I read where you stated my case should not
have been remanded.
I have known several people with MD. I have seen some of the behavior on manic, but to me the worse was the depression.
Until you have walked in someone's shoes, you shouldn't discount what they go through.
I don't post about everything I deal with, and according to the VA psychiatrists - my medications aren't working the way they're supposed to. As each individual is different, so are those with Bipolar Disorder. What works for one, doesn't necessarily work for another.
I have had enough CBT (ABC model) to last a lifetime. In a full-blown manic episode, where I was awake and aware in a locked ward for 12 days, they tried numerous medications, to include Thorazine and Haliperidol to try and slow me down. They told me I should have been a zombie, but I was unaffected. I was reading books, playing games, watching TV, and talking to other patients - all at the same time.
I am hyper/hyper-manic, and I live on the high end of the Bipolar scale. I have been informed that my down days are higher than most people with Bipolar Disorder good days. My psychiatrist says she thinks it is because of my outlook on life. Even when I was a homeless veteran, I kept telling people that it would pass and get better. It took the VA, IHS, and private psychiatrists over three years to diagnose my condition - due to the lack of depressive symptoms. I was finally diagnosed Bipolar Type 1 NOS in 1997. I went through medication management for awhile, until they found that Valproic Acid worked well - I actually felt normal again. I went off the medication, as my dose had become so low, it was no longer necessary a couple of years later. I was warned that my condition might flare up again.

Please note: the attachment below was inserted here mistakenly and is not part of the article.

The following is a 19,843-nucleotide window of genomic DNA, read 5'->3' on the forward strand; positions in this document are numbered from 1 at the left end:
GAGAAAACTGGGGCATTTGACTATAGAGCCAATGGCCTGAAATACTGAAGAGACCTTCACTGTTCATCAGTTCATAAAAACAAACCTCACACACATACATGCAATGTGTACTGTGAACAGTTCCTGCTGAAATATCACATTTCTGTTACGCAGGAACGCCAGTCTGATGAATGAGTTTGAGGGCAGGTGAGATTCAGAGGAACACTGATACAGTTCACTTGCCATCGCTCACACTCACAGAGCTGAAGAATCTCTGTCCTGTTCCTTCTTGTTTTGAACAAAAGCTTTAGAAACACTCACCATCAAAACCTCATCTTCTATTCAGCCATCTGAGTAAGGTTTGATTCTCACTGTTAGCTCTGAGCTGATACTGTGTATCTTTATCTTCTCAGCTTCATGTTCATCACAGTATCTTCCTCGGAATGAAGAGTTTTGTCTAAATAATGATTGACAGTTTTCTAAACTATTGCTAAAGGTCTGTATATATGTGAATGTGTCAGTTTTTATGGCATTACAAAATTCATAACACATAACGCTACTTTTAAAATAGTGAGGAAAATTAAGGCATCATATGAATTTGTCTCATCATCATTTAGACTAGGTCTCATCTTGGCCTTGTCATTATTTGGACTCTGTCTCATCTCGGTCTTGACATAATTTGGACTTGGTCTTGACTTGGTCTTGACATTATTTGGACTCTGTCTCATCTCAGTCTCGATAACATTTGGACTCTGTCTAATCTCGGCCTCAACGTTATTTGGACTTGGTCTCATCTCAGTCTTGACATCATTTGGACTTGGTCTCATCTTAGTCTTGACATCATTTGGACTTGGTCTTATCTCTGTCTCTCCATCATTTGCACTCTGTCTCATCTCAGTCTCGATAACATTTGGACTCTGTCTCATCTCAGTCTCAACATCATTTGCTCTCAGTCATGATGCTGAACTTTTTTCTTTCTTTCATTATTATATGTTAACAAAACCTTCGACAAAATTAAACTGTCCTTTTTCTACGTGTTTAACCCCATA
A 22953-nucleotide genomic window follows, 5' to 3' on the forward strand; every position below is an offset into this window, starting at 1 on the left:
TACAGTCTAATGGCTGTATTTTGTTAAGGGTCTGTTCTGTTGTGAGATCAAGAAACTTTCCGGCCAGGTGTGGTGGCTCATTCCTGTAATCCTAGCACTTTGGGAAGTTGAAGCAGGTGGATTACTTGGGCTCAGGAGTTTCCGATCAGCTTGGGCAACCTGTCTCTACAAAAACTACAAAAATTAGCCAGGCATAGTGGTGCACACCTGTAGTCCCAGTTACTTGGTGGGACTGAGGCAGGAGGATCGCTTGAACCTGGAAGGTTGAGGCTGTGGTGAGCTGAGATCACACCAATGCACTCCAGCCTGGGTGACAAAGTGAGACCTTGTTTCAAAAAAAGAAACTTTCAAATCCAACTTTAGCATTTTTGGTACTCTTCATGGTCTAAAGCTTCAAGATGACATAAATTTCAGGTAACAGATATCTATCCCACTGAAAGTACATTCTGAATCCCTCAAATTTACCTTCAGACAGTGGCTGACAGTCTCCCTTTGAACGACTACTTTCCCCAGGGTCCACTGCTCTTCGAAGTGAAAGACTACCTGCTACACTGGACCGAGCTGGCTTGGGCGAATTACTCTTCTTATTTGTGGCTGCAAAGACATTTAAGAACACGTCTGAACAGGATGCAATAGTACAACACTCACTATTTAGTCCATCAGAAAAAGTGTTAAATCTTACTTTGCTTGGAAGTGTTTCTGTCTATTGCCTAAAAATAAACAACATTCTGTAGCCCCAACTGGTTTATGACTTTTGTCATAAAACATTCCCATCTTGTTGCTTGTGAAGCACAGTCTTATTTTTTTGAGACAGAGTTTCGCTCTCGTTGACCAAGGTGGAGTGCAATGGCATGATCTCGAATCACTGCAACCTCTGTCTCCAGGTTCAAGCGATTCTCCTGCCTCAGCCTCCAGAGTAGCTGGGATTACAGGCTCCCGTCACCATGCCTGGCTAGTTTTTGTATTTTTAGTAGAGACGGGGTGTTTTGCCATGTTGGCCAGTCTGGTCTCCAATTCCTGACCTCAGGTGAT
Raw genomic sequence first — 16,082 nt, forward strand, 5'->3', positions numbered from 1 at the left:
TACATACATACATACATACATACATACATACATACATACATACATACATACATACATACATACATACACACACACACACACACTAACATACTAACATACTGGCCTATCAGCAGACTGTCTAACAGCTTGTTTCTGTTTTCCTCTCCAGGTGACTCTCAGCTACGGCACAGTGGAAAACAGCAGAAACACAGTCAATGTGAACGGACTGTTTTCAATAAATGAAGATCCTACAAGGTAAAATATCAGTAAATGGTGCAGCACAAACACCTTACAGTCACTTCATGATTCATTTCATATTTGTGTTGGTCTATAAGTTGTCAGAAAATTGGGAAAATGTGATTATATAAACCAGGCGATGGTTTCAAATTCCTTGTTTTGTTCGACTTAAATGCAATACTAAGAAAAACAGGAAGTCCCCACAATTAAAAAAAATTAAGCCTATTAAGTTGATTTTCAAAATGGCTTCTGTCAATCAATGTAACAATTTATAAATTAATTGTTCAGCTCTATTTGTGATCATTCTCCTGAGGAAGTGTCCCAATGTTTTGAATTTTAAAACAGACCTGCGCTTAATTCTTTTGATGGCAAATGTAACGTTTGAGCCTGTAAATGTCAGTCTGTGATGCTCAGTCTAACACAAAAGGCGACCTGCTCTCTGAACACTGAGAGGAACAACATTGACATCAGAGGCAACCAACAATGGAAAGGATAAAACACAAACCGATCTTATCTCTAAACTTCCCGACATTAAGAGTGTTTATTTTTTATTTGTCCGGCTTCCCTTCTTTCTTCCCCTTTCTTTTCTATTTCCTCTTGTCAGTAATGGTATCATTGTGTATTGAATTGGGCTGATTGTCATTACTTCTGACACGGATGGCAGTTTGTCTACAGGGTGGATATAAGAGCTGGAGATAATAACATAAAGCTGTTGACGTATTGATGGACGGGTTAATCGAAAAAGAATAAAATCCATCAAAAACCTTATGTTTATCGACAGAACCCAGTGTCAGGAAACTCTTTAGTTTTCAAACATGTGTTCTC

At the end of 2004, it came back with a vengeance. Valproic Acid did not work this time, and they tried a numerous other medications to no avail. I was told to check myself into the hospital if I had not slept for three days. I did that, but I soon changed it to five, as I was in the hospital too much. By 1997, my psychiatrist informed me that he was debating on having me committed until they could control my condition. So I resigned my job and moved. I had been informed by people that my work was attempting to terminate me, due to hardship caused by my frequent hospitalizations. The only thing that had saved me so far, was I was very, very good at what I did.
I love working, am proud of what I was capable of doing, and kept working long after both the VA and my work said I should quit and file for Social Security Disability. I was already 50% service-connected disabled by the VA. I did not know then that the VA already had decided to award me 100% service-connected disability. I started treatment in the new VA area I moved to, and they immediately put me in for medication management, once again. This time, I responded to Depakote ER a little better (which is just extended release Valproic Acid) and they tried mood stabilizers with it. I currently take Abilify with it, but these medications are only partially effective. I have to keep a log of my sleep, and the VA monitors my CPAP usage for statistics on how many times I stop breathing, when I am able to sleep.
Due to what I did in the Army, I was an Interrogator & Psychological Operations Specialist, I have a healthy case of 'justifiable Paranoia' (their words) and PTSD. I have lived with it for almost 30 years now, and won't take up treatment space that could be better used for the young guys getting back from overseas. They give me Prazocin, Phenegran, and Ambien to help me sleep - see above paragraph, they don't always work.